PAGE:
The permit listed four South Korean climbers, but a fifth member had joined the team later, according to Suresh Dakal of Trekking Camp Nepal.
South Korea's foreign ministry said it is closely cooperating with the Nepalese government for the retrieval of the bodies.
A rescue crew aboard a helicopter then spotted eight bodies as it circled the area from above, police said. A police team was heading toward the base camp on foot and will likely reach there on Sunday, Budamagar said.
He added: 'Everything is gone, all the tents are blown apart'.
"All nine bodies have been found and the team are in the process of bringing them down", said Siddartha Gurung, a chopper pilot who is coordinating the retrieval mission.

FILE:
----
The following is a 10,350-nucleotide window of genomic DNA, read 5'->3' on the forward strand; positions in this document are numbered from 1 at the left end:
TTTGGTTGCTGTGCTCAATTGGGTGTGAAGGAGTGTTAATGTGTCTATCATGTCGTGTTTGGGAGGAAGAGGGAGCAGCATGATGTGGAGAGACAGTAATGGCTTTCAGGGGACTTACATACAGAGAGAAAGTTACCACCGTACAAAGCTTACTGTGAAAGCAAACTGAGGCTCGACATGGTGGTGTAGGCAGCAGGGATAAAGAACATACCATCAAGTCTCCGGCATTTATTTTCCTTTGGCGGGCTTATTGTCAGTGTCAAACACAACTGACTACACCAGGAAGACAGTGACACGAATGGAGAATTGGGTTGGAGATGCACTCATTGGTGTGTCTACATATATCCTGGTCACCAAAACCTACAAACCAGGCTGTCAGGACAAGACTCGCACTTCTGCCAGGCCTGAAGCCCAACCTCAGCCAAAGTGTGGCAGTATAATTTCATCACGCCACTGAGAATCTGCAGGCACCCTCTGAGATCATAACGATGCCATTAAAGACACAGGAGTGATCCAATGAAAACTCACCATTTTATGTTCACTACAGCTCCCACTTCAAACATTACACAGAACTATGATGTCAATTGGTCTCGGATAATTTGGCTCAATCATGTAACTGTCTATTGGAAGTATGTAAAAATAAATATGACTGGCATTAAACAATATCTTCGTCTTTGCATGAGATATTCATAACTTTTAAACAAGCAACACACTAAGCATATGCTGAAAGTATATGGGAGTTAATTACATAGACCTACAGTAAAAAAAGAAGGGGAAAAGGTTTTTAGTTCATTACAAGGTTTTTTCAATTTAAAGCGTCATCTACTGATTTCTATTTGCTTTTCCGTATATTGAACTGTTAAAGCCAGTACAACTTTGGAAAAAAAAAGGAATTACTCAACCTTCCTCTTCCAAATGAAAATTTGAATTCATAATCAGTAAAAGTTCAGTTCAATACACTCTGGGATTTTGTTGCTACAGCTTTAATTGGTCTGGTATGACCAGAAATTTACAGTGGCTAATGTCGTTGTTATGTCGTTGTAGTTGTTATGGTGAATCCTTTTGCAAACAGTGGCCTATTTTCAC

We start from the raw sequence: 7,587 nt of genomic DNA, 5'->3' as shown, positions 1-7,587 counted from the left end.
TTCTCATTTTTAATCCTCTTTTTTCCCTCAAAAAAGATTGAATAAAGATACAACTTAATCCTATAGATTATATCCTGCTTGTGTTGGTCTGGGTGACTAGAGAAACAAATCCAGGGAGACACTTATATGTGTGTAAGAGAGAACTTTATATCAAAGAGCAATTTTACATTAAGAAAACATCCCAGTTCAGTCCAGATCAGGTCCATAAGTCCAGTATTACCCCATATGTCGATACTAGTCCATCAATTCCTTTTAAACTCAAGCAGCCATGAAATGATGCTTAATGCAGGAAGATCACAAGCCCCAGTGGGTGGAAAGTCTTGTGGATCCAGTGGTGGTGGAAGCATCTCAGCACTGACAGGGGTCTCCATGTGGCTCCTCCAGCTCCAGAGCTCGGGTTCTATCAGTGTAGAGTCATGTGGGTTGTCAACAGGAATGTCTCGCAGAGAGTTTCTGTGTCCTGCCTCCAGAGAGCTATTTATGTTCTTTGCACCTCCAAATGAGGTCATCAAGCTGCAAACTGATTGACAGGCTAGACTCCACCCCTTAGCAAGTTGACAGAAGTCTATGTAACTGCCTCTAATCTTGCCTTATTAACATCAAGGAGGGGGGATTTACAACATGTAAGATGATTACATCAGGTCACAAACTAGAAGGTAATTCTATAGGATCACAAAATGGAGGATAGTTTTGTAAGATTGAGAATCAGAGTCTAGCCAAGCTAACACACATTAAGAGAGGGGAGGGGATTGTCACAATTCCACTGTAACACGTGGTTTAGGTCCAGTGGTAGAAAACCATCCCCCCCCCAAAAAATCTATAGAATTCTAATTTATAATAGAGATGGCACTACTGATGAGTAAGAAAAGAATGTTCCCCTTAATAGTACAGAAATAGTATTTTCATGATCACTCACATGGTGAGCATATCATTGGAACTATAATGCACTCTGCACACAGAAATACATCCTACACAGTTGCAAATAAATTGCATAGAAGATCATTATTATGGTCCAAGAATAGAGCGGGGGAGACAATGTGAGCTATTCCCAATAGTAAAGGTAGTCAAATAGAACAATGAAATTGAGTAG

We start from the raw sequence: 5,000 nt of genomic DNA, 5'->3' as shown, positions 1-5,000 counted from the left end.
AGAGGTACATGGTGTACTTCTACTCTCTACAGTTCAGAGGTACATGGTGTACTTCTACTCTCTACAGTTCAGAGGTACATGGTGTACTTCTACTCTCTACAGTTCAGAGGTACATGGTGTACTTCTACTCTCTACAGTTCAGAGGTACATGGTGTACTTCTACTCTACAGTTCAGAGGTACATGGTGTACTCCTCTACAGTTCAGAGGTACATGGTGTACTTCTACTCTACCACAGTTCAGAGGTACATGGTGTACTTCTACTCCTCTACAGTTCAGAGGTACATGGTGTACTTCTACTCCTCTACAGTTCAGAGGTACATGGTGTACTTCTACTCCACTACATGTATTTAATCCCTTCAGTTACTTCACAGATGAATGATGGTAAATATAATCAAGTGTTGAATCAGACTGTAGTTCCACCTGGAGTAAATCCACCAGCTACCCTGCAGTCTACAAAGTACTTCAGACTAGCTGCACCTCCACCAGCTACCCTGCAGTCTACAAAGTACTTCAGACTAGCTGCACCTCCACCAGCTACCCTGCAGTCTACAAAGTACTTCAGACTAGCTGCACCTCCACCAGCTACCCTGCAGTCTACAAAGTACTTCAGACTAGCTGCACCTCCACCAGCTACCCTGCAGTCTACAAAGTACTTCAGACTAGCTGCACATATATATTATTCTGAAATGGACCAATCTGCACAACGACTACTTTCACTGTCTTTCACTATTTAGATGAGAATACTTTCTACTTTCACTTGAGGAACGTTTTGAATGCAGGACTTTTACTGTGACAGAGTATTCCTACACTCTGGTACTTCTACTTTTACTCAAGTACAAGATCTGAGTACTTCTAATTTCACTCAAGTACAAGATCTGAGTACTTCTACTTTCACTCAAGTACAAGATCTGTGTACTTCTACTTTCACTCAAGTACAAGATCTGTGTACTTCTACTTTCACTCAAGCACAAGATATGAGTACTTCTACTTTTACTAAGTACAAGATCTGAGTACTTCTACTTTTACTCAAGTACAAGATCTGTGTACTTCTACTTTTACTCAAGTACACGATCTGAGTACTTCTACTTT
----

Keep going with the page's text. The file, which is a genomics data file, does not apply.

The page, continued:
A storm on Friday night destroyed their camp and two rescue helicopters sent early Saturday were unable to land because of bad weather conditions on the mountain, said police official Bir Bahadur Budamagar.
At least eight climbers died when a violent snowstorm destroyed their camp on a Himalayan peak in western Nepal.
The previous year, 16 Sherpas were killed on Everest when an avalanche swept through the Khumbu Icefall.
Rarely-climbed Gurja lies in Nepal's Annapurna region, next to avalanche-prone Dhaulagiri - the world's seventh highest mountain.
The climbers had been waiting for the bad weather to clear so they could begin their climb on the risky Himalayan peak.
A sixth South Korean national was staying in a village in the valley below the mountain when the powerful storm struck and survived, according to a local police report.
The South Korean team were planning to scale the mountain via a never-climbed route, according to the Korean Alpine Federation.
Only 30 people have successfully climbed to its peak compared with more the than 8,000 people who have reached the summit of the world's highest mountain, Everest.